Senate debates partial-birth abortion ban
The U.S. Senate yesterday began debating a bill that would ban partial-birth abortions, and both sides of the debate expect it to pass with a vote as early as Thursday.

Sen. Rick Santorum (R-Penn.), the chief sponsor of the bill, says he has at least 60 votes, enough to break a filibuster, but expects a "very close" vote on a plan by Sen. Richard J. Durbin (D-Ill.) that would require proof that the fetus is viable outside the womb and would allow exemptions for the health of the mother.

Santorum says Durbin's plan is bogus. "Partial-birth abortion is never necessary to preserve the health of a woman, poses serious risks to a woman's health, and lies outside the standard of medical care, and should, therefore, be banned," he said. "Partial-birth abortion is a detestable procedure that affronts and insults human dignity. … Just to describe it here has to send shivers down your back."

Sen. Barbara Boxer claims Santorum's bill is just a smokescreen to throw women into prison. "It's an attempt to outlaw all abortions, to take away a woman's right to choose … and criminalize abortions," she said. "And what follows from that? Women and doctors would be in jail." Advocates of abortion rights promise to sue if the bill passes and Bush signs it as promised.

Meanwhile, one of Britain's leading brain scientists says new evidence suggests fetuses develop consciousness before 24 weeks. "Given that we can't prove consciousness or not, we should be very cautious about being too gung ho and assuming something is not conscious," says Baroness Greenfield, a professor of neurology at Oxford University. "We should err on the side of caution." Still, she didn't call for changes in Britain's abortion laws. In both the U.S. and Britain, about 1.5 percent of abortions are performed after the 20th week.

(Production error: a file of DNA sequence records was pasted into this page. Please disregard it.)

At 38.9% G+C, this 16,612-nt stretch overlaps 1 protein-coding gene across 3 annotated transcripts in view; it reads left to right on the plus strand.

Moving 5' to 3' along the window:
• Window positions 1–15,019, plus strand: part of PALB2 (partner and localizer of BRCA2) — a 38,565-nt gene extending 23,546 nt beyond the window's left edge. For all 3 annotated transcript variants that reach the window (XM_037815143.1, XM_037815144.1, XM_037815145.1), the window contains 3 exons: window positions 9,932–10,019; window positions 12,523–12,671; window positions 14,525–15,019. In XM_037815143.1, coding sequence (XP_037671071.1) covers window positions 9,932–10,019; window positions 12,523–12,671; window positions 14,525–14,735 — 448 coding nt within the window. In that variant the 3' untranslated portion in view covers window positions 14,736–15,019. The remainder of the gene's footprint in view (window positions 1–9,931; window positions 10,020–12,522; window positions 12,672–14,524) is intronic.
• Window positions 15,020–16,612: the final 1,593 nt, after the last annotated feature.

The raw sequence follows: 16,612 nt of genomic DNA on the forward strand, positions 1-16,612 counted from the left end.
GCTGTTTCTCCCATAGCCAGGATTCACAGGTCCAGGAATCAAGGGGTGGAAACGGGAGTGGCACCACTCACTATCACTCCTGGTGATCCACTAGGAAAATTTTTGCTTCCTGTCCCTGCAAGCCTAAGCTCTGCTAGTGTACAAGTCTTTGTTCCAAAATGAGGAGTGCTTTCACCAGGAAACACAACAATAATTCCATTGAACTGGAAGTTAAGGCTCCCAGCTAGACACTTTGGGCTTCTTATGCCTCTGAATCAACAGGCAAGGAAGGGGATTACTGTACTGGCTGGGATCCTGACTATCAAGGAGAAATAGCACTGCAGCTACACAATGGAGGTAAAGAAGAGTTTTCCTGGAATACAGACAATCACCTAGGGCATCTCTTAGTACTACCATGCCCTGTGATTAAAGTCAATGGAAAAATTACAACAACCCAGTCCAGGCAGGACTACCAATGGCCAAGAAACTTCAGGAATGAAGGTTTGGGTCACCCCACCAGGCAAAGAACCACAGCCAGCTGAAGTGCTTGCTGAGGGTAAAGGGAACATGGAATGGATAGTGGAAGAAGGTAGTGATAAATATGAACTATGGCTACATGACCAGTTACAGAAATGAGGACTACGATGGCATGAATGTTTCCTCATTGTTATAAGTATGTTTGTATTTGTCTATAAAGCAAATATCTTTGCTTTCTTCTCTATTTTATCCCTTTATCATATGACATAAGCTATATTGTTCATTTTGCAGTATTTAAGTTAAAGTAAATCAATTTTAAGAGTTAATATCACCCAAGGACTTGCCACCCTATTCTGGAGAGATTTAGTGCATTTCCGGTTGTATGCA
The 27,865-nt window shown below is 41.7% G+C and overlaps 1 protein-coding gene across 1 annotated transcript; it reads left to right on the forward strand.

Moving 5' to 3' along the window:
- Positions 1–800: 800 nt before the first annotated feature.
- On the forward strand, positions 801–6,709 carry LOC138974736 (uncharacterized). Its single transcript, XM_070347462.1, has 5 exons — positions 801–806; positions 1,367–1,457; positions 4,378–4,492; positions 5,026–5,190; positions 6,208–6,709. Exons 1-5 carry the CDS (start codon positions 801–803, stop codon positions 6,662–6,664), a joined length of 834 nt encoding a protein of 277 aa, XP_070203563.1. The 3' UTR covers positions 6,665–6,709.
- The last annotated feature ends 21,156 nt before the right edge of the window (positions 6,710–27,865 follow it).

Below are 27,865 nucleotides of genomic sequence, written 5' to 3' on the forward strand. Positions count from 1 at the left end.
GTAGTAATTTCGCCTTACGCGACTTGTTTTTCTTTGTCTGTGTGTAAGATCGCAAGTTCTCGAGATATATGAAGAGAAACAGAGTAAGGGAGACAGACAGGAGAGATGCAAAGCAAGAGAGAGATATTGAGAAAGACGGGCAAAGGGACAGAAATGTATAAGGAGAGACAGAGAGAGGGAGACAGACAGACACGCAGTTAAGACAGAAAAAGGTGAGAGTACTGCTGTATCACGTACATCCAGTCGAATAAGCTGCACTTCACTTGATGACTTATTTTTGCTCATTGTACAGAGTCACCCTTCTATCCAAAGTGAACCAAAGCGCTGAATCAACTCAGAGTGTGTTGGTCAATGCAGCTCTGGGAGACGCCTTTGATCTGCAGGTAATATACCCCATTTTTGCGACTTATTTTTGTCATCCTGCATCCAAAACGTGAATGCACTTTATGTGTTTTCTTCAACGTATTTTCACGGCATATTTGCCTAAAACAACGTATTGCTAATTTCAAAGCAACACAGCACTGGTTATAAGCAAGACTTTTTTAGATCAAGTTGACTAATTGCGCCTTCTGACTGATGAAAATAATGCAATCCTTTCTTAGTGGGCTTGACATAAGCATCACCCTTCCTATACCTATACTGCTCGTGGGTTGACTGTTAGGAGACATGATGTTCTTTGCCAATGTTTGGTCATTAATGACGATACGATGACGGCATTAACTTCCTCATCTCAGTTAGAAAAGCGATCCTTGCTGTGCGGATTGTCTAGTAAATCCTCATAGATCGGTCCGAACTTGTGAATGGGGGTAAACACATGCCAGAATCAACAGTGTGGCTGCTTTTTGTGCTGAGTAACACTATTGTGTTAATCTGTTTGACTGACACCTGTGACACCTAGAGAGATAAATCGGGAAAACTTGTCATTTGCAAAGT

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War with Iraq:

  • Just war—or a just war? | It is clear that a substantially unilateral attack on Iraq does not meet the principles of a just war. (Jimmy Carter, The New York Times)

  • Just Carter | The former president's twisted morality. (Ramesh Ponnuru, National Review Online)

  • A just war? | Despite Christian support for war, churches lobby bush to avoid battle (

  • War knocks on door of houses of worship | Over the weekend, from churches to synagogues to mosques, houses of worship addressed the looming war, whether it be with brief prayers and words of comfort, sermons by pastors or discussions among members after services (Seattle Times)

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  • The privilege of power | The US is right to oust Hussein - but it must better balance national values with national interests (Robert A. Seiple, The Christian Science Monitor)

  • Faith and war support linked | The stronger the faith, the more a person backs war, a poll shows. Yet many religious leaders oppose war (The Philadelphia Inquirer)

  • Threat of war conjures visions of Armageddon | To many fundamentalist and evangelical Christians, the battle of Armageddon is not the end but the beginning (The Greenville News)

  • Bush uses faith-based language to soothe Americans | Like the forecasted war itself, President Bush's reliance on faith-laced rhetoric is cleaving the diverse religious community in America (Contra Costa [Calif.] Times)